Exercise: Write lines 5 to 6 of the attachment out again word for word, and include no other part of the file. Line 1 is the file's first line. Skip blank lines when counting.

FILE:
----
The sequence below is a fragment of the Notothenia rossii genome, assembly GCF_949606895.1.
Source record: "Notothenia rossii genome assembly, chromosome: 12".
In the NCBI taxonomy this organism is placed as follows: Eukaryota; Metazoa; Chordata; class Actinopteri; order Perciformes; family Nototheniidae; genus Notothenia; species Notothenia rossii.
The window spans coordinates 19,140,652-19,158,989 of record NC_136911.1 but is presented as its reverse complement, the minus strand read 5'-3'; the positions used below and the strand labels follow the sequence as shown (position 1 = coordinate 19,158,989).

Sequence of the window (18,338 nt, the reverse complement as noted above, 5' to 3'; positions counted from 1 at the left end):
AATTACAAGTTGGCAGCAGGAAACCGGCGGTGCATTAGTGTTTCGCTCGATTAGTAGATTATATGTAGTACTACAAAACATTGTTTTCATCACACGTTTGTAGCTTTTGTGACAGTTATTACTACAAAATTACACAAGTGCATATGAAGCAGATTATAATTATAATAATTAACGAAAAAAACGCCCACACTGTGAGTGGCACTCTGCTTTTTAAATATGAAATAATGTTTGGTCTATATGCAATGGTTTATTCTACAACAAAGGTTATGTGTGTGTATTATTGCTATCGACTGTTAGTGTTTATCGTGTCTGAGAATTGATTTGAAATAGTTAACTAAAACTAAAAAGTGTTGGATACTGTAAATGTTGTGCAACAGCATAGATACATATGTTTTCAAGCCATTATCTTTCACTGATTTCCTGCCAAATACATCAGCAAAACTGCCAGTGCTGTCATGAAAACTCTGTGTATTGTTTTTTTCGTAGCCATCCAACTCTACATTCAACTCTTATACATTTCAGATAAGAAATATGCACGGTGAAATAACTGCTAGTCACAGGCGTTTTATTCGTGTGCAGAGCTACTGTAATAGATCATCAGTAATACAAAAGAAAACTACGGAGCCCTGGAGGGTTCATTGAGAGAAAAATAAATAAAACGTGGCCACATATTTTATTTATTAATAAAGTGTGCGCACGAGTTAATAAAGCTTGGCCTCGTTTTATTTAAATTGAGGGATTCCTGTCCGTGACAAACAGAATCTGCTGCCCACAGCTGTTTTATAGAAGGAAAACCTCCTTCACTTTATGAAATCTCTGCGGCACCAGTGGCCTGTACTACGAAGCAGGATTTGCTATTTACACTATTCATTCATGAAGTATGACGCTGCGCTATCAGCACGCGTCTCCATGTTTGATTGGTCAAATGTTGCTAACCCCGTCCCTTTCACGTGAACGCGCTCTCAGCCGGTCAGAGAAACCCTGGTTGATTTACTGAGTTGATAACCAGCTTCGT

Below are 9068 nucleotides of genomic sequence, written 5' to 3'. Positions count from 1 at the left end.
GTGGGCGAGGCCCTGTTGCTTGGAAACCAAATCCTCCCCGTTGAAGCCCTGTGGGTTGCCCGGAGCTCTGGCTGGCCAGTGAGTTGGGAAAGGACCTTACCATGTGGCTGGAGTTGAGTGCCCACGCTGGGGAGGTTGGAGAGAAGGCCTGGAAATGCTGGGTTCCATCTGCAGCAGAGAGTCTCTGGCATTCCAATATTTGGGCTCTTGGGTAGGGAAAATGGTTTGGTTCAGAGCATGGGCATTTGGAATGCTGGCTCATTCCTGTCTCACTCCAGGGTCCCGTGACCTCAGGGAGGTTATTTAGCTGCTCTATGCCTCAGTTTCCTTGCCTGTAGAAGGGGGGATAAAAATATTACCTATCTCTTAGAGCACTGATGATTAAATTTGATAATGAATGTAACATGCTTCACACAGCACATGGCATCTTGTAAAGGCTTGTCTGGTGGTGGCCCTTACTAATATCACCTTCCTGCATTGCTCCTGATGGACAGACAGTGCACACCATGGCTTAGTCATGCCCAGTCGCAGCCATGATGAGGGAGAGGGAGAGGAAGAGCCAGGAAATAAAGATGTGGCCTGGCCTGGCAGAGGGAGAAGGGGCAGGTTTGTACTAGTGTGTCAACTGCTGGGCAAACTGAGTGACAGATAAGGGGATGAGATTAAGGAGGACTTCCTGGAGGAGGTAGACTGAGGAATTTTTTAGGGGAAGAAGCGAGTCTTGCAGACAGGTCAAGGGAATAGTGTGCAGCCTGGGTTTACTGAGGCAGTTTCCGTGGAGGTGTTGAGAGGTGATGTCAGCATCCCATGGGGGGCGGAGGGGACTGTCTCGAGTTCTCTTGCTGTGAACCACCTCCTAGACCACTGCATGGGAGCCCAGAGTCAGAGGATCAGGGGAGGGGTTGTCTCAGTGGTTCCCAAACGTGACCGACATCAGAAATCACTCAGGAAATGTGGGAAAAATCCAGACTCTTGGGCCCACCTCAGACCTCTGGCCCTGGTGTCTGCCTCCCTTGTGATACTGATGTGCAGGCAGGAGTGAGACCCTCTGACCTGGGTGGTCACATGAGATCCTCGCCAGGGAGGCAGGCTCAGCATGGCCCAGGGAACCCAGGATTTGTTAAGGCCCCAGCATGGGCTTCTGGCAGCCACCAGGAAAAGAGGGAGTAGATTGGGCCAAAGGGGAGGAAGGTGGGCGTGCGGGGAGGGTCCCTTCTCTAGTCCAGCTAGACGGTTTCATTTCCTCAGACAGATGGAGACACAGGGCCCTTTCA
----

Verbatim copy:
Sequence of the window (18,338 nt, the reverse complement as noted above, 5' to 3'; positions counted from 1 at the left end):
AATTACAAGTTGGCAGCAGGAAACCGGCGGTGCATTAGTGTTTCGCTCGATTAGTAGATTATATGTAGTACTACAAAACATTGTTTTCATCACACGTTTGTAGCTTTTGTGACAGTTATTACTACAAAATTACACAAGTGCATATGAAGCAGATTATAATTATAATAATTAACGAAAAAAACGCCCACACTGTGAGTGGCACTCTGCTTTTTAAATATGAAATAATGTTTGGTCTATATGCAATGGTTTATTCTACAACAAAGGTTATGTGTGTGTATTATTGCTATCGACTGTTAGTGTTTATCGTGTCTGAGAATTGATTTGAAATAGTTAACTAAAACTAAAAAGTGTTGGATACTGTAAATGTTGTGCAACAGCATAGATACATATGTTTTCAAGCCATTATCTTTCACTGATTTCCTGCCAAATACATCAGCAAAACTGCCAGTGCTGTCATGAAAACTCTGTGTATTGTTTTTTTCGTAGCCATCCAACTCTACATTCAACTCTTATACATTTCAGATAAGAAATATGCACGGTGAAATAACTGCTAGTCACAGGCGTTTTATTCGTGTGCAGAGCTACTGTAATAGATCATCAGTAATACAAAAGAAAACTACGGAGCCCTGGAGGGTTCATTGAGAGAAAAATAAATAAAACGTGGCCACATATTTTATTTATTAATAAAGTGTGCGCACGAGTTAATAAAGCTTGGCCTCGTTTTATTTAAATTGAGGGATTCCTGTCCGTGACAAACAGAATCTGCTGCCCACAGCTGTTTTATAGAAGGAAAACCTCCTTCACTTTATGAAATCTCTGCGGCACCAGTGGCCTGTACTACGAAGCAGGATTTGCTATTTACACTATTCATTCATGAAGTATGACGCTGCGCTATCAGCACGCGTCTCCATGTTTGATTGGTCAAATGTTGCTAACCCCGTCCCTTTCACGTGAACGCGCTCTCAGCCGGTCAGAGAAACCCTGGTTGATTTACTGAGTTGATAACCAGCTTCGT